When more than a dozen scientists from around the world were invited to North Korea in 2012, the country was well into the environmental tailspin that threatens its long-term welfare. The scientists saw the causes and legacies of North Korean environmental policy—or its absence—firsthand: poor farming techniques, stripped forests, little remaining wildlife, massive soil erosion, widespread hunger, and burning of biomass for heat and cooking fuel. That the scientists had been invited to come and consult with North Korean experts and decisionmakers seemed a hopeful first step.
However, the alarm the North Korean environment must have set off in that group of scientists was matched by their hosts’ troubling reluctance to tackle anything of substance. North Korea denied any suggestion that it had a pollution problem. Trips to the countryside were little more than dressed up tours of model farms. Homages to the great leader dominated presentations. And the foreign scientists were prevented from any substantive one-on-one consultation with their North Korean colleagues. This state of denial and insularity would be one thing if the country were self-sufficient. In fact, North Korea is not sufficient at all. Hunger is widespread: a sign of not just political dysfunction but that environmental-based food production has stalled. A 2012 UN report estimated that two-thirds of North Koreans suffer the effects of malnutrition because of food shortages.2
The EPI occasionally excludes countries from the rankings due to missing or incomplete data. In many instances, these countries are too small or lack the resources to provide thorough data on the indicators the EPI measures. Problems of data availability and reliability are well-documented across numerous sectors in North Korea, including those that are vital to the keeping and reporting of data, like statistics and economics. Because of the spurious, evasive nature of data reporting and monitoring in North Korea, the EPI team decided that it could not provide a credible measurement of environmental performance there.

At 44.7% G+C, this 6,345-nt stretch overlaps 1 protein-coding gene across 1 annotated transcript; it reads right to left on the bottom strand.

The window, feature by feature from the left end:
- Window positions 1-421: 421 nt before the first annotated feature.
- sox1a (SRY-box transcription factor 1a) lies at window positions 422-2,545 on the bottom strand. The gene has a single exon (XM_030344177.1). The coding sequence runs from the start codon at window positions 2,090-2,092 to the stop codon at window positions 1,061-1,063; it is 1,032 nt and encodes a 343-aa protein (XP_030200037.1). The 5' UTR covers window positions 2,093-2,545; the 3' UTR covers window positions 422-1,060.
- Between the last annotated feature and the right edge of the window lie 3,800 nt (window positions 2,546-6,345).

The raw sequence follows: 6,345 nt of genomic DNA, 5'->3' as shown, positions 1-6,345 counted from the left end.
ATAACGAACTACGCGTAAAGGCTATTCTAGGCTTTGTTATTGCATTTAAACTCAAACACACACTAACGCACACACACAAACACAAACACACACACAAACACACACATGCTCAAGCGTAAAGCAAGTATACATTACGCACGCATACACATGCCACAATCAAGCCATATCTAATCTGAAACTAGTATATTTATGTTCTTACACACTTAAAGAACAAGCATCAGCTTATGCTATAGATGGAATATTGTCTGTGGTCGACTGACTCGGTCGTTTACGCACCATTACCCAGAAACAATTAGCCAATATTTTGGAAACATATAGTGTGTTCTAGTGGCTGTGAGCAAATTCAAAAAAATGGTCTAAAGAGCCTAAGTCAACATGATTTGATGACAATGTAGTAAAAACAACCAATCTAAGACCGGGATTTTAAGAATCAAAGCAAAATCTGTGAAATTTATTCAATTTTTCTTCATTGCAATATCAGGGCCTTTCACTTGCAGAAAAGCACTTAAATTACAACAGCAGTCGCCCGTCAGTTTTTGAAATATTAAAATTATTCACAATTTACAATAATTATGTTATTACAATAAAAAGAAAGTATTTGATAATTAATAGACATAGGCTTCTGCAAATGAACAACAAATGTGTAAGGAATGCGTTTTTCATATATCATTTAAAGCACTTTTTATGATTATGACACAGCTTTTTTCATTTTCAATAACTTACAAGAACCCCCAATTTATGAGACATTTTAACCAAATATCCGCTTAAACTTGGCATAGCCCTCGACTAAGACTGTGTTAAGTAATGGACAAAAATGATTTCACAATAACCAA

If the truth of North Korea’s environmental conditions and data were not even made available to scientists invited to the country to help, and if even North Korean scientists seem unwilling to accept the catastrophe they oversee, how can anyone trust national reporting?
Environmental degradation in North Korea has been documented by foreign journalists and visitors for decades. Unfortunately, data adequate to assess the extent of this degradation are not available for the EPI to assess. As such, the world will remain in the dark as to the state of North Korea’s environment.